From about 3-4 months of age your baby will most likely ‘get the idea’ of propping themselves up on their forearms. You can guide your baby into this position by gently bringing their elbows inwards and forwards so they are directly under their shoulders. Do not do this if your baby is very young as they will not have the movement in their shoulders to be comfortable.
Distraction is key! While your baby is playing on their tummy, hold a toy in front of them to get their attention, or give them a baby mirror to look into. This will also encourage your baby to lift their head and reach.
Remember the ‘eye level smile’. Get down close to your baby; smile, sing and make funny noises and faces at them! Your baby will be encouraged to lift their head, reach, and play when they see your face and hear your voice. The whole family can be involved!
As your baby becomes more confident in tummy time – spread their favourite toys around them so they are encouraged to pivot on their tummy to reach and play with them. Most babies do this ‘tummy pivoting’ with swimming actions of their arms and legs at around 4-5 mths. It is really beneficial for them as it strengthens their neck, spine, hip and leg muscles in preparation for sitting and also gives them a great sensory experience as they push up against gravity!
Baby Bumpkin Worm Pose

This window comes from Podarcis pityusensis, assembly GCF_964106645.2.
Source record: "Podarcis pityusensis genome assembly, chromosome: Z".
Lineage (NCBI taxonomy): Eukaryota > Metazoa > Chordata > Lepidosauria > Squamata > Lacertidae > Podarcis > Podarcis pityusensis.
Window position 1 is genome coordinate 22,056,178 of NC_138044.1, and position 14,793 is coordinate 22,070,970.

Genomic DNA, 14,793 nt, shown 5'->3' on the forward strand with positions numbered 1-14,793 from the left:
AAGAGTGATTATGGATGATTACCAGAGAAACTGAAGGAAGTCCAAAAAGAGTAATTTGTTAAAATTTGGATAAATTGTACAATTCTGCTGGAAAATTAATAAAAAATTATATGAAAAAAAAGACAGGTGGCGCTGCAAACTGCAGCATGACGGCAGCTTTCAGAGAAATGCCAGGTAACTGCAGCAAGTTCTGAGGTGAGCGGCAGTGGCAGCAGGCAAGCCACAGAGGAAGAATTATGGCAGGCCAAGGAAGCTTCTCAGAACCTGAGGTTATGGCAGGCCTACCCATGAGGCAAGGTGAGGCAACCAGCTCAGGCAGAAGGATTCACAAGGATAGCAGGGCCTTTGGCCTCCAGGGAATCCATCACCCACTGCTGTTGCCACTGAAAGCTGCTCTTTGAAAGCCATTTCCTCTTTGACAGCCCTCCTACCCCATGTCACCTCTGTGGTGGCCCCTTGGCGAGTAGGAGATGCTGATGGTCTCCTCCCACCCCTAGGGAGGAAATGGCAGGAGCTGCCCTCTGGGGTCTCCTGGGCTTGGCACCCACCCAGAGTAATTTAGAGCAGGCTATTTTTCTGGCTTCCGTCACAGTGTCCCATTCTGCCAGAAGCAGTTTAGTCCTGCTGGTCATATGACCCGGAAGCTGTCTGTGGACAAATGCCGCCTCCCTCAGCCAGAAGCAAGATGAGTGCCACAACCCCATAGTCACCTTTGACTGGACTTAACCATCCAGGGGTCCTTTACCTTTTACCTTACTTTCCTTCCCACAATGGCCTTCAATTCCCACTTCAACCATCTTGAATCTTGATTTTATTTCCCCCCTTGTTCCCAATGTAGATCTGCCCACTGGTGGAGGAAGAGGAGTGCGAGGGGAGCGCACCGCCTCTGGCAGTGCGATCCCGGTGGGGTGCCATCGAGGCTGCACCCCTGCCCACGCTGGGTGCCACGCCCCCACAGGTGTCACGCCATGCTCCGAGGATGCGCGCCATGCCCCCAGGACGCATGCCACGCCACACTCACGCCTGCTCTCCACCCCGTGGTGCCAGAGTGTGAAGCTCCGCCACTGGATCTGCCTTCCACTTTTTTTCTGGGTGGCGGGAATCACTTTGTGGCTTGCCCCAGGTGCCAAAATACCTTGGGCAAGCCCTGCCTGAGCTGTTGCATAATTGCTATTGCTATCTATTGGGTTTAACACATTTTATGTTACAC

N.B. Remember, when you are doing the poses with your baby, never force the movements and keep looking at them to make sure they are comfortable. If you feel any resistance, or your baby becomes unsettled, do stop. Once your baby has settled, gently try the pose again, perhaps making clicking sounds or using a toy to distract them. If your baby remains unsettled, do not persist with the pose, instead ask your Baby Bumpkin teacher for advice.
Sometimes babies can be taken by surprise if they are placed on their tummy too quickly. Let your baby feel ‘more in control’ of their tummy time in worm pose by encouraging them to roll as much as they can onto their tummy:
Settle your baby on their back in front you and encourage them to either look at you or their favourite baby safe toy. Remember to use a toy which you are happy for your baby to mouth and play with whilst they are on their tummy.
Either using your eyes or the toy, encourage your baby to look in the direction you wish them to roll. As they shift their gaze over to the side, your baby should start turn their head in that direction.
If your baby reaches up and across for their toy this will help them to roll. If you are using a toy – hold it above your baby’s shoulder level and keep moving it in the direction of the roll.